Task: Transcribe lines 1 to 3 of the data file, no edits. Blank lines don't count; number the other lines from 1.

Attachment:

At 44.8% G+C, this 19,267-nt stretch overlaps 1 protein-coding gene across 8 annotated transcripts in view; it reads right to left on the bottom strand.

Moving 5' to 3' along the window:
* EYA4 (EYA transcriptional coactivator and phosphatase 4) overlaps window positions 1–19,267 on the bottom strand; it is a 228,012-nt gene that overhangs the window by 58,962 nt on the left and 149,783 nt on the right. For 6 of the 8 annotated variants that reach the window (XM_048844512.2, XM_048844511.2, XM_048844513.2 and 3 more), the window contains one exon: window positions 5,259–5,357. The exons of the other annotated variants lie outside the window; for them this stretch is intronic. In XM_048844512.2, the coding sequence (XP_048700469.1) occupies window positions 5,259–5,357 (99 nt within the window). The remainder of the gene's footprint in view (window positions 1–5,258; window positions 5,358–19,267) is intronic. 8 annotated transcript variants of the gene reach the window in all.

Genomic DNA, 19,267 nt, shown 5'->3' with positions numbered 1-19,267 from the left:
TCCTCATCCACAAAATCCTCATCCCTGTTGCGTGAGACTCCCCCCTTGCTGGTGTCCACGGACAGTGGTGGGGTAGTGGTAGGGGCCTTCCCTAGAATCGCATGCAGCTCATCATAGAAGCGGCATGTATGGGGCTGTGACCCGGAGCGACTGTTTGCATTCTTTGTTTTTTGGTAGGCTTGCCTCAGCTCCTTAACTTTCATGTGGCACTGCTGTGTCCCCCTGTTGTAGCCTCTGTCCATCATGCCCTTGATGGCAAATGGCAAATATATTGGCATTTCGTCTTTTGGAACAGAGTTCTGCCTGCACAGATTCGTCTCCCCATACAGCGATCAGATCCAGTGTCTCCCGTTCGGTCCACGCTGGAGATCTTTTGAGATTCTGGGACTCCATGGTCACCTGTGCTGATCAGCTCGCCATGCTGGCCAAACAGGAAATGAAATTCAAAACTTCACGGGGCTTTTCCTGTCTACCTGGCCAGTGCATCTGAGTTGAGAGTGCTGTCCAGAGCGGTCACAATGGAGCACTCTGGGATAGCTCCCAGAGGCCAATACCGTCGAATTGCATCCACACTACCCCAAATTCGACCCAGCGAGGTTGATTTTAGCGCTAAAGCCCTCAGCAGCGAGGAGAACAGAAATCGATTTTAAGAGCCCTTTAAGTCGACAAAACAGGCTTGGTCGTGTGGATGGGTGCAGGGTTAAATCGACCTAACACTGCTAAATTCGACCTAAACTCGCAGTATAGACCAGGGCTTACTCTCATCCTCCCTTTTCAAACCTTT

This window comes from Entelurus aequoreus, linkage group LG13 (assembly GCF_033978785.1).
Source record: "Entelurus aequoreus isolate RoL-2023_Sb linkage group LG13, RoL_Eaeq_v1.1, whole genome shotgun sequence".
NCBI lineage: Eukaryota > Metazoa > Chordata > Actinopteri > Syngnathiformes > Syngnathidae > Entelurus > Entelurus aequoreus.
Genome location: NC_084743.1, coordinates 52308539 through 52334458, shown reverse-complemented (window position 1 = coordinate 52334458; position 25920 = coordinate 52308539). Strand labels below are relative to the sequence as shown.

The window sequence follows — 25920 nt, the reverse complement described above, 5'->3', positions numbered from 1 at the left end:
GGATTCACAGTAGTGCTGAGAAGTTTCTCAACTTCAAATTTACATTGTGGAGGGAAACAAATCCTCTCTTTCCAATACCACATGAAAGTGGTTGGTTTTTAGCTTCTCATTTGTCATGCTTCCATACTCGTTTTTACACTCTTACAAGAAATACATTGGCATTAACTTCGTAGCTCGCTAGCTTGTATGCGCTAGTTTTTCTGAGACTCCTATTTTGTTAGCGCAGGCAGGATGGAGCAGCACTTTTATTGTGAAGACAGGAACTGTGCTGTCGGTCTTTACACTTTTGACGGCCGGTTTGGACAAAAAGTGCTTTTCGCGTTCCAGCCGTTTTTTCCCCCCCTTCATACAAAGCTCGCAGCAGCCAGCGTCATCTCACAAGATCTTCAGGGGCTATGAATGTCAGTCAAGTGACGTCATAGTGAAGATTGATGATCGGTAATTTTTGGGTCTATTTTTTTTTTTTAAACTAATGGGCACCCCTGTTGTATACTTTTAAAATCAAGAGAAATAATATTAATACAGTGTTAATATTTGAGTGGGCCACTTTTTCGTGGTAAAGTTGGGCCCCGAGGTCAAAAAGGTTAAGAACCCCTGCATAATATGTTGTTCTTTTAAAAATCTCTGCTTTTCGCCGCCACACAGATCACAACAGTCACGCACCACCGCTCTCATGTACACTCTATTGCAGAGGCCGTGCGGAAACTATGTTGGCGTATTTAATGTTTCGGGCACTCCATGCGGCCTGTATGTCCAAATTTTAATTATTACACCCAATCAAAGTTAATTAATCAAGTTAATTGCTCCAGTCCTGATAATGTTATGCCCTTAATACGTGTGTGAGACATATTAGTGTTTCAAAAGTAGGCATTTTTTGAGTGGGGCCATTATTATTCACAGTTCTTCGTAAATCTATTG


At 44.8% G+C, this 19,267-nt stretch overlaps 1 protein-coding gene across 8 annotated transcripts in view; it reads right to left on the bottom strand.

Moving 5' to 3' along the window:
* EYA4 (EYA transcriptional coactivator and phosphatase 4) overlaps window positions 1–19,267 on the bottom strand; it is a 228,012-nt gene that overhangs the window by 58,962 nt on the left and 149,783 nt on the right. For 6 of the 8 annotated variants that reach the window (XM_048844512.2, XM_048844511.2, XM_048844513.2 and 3 more), the window contains one exon: window positions 5,259–5,357. The exons of the other annotated variants lie outside the window; for them this stretch is intronic. In XM_048844512.2, the coding sequence (XP_048700469.1) occupies window positions 5,259–5,357 (99 nt within the window). The remainder of the gene's footprint in view (window positions 1–5,258; window positions 5,358–19,267) is intronic. 8 annotated transcript variants of the gene reach the window in all.